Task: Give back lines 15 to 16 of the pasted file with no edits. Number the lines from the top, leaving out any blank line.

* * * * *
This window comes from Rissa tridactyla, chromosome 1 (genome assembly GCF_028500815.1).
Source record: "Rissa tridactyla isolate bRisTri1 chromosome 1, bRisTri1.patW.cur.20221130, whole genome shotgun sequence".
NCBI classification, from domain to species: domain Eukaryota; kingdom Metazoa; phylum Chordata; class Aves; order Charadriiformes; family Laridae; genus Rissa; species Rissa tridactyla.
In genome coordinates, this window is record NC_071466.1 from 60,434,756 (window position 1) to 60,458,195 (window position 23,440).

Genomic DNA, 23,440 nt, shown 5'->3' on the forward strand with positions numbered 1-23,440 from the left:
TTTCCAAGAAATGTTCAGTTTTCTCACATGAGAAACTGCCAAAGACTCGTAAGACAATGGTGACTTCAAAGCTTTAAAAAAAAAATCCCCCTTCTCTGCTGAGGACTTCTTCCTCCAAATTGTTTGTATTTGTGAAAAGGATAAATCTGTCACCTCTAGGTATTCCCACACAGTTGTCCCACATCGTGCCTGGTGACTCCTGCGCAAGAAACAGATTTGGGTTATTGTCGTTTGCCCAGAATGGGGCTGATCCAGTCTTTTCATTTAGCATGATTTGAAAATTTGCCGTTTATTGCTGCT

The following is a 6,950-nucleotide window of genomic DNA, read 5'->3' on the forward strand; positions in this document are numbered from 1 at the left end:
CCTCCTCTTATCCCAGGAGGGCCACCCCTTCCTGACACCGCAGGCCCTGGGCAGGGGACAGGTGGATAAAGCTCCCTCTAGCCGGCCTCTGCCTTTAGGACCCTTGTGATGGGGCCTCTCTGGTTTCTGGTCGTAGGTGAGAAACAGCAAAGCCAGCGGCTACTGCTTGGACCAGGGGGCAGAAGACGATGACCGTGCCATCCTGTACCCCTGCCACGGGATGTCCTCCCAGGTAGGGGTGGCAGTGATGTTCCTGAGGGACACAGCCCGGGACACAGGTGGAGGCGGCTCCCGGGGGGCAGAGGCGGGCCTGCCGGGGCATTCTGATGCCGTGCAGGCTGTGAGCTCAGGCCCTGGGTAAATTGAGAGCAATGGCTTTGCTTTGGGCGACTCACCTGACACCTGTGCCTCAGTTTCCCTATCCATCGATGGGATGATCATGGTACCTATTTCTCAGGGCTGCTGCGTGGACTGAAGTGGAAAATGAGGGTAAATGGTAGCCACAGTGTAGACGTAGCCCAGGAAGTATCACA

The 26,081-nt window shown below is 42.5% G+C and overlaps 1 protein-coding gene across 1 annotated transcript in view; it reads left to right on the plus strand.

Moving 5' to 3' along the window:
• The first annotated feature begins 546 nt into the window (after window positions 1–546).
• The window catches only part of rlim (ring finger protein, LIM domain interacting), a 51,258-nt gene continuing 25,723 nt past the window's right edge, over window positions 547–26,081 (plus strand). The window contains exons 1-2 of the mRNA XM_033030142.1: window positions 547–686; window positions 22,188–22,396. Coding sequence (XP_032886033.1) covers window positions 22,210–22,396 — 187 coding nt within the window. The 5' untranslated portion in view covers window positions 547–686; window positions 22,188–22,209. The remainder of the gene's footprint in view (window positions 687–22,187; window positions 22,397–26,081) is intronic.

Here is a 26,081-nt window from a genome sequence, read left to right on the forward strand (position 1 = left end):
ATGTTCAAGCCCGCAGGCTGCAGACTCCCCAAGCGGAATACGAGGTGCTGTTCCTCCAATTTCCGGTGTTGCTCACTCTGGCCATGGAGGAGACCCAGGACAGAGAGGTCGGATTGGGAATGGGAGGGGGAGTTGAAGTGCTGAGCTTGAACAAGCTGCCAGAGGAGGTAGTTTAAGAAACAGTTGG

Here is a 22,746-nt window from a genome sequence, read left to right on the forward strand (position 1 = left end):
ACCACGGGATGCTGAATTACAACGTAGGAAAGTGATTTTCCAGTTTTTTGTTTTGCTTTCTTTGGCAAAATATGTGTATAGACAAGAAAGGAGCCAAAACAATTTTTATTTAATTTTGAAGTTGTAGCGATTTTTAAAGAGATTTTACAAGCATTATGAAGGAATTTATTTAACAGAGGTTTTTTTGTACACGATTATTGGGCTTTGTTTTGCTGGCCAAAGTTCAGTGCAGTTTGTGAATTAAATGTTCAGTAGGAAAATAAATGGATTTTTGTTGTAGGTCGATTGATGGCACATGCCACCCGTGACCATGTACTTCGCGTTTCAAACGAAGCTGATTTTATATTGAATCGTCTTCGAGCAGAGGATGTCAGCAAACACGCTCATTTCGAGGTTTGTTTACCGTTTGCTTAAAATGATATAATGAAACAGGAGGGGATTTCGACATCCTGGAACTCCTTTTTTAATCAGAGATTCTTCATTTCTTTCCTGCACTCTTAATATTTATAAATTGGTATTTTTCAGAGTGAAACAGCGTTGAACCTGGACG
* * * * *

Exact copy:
Here is a 22,746-nt window from a genome sequence, read left to right on the forward strand (position 1 = left end):
ACCACGGGATGCTGAATTACAACGTAGGAAAGTGATTTTCCAGTTTTTTGTTTTGCTTTCTTTGGCAAAATATGTGTATAGACAAGAAAGGAGCCAAAACAATTTTTATTTAATTTTGAAGTTGTAGCGATTTTTAAAGAGATTTTACAAGCATTATGAAGGAATTTATTTAACAGAGGTTTTTTTGTACACGATTATTGGGCTTTGTTTTGCTGGCCAAAGTTCAGTGCAGTTTGTGAATTAAATGTTCAGTAGGAAAATAAATGGATTTTTGTTGTAGGTCGATTGATGGCACATGCCACCCGTGACCATGTACTTCGCGTTTCAAACGAAGCTGATTTTATATTGAATCGTCTTCGAGCAGAGGATGTCAGCAAACACGCTCATTTCGAGGTTTGTTTACCGTTTGCTTAAAATGATATAATGAAACAGGAGGGGATTTCGACATCCTGGAACTCCTTTTTTAATCAGAGATTCTTCATTTCTTTCCTGCACTCTTAATATTTATAAATTGGTATTTTTCAGAGTGAAACAGCGTTGAACCTGGACG